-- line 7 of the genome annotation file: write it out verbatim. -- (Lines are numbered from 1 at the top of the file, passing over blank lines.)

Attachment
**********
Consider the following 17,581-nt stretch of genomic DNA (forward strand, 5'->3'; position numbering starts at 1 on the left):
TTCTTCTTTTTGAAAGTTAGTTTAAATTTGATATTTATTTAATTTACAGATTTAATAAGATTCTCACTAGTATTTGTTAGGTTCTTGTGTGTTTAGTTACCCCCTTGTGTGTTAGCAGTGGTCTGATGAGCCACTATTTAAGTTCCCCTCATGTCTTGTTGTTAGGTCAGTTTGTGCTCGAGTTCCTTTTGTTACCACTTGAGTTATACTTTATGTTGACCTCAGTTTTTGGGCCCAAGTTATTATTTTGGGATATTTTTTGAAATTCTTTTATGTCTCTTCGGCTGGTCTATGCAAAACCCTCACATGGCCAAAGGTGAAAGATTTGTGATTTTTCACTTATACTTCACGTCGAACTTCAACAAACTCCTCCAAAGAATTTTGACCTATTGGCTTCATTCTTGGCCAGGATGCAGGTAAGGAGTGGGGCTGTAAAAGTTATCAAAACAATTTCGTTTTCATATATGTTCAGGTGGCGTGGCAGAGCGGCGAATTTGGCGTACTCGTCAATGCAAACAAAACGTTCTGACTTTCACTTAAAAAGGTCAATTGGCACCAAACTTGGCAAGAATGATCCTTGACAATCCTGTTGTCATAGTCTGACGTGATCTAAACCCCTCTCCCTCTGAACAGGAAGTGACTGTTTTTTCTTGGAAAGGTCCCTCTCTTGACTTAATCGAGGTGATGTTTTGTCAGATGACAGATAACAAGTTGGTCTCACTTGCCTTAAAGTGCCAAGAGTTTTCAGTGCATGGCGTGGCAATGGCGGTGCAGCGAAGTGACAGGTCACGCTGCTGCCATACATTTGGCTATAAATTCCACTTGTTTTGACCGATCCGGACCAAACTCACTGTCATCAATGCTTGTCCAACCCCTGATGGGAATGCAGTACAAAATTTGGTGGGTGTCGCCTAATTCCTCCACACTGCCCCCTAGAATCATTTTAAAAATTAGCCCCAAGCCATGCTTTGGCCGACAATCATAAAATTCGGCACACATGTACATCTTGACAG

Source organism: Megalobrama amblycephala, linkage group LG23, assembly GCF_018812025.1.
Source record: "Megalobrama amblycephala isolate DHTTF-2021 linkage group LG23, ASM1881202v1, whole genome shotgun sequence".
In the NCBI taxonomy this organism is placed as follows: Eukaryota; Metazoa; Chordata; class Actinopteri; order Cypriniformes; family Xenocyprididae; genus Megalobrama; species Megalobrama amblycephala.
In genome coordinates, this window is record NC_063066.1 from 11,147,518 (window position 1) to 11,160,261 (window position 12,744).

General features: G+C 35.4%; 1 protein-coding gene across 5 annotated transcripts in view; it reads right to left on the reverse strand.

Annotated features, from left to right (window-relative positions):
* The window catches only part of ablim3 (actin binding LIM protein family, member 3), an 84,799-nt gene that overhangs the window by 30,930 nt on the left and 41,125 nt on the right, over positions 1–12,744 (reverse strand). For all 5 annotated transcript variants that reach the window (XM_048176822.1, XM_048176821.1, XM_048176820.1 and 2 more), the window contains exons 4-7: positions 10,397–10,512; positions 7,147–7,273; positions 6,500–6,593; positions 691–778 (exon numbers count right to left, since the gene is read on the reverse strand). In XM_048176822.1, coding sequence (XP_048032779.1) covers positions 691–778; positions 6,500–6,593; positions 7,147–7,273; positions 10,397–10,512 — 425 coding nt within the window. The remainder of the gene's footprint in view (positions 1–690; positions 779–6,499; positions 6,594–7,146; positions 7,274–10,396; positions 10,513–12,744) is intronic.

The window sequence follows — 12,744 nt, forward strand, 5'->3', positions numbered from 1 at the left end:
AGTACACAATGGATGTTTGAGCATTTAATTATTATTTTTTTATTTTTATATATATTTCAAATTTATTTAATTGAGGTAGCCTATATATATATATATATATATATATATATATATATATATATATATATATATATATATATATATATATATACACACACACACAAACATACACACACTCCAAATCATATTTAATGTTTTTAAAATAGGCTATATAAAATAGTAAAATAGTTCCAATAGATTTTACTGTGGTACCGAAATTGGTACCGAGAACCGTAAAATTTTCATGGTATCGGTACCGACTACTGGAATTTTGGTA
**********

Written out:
General features: G+C 35.4%; 1 protein-coding gene across 5 annotated transcripts in view; it reads right to left on the reverse strand.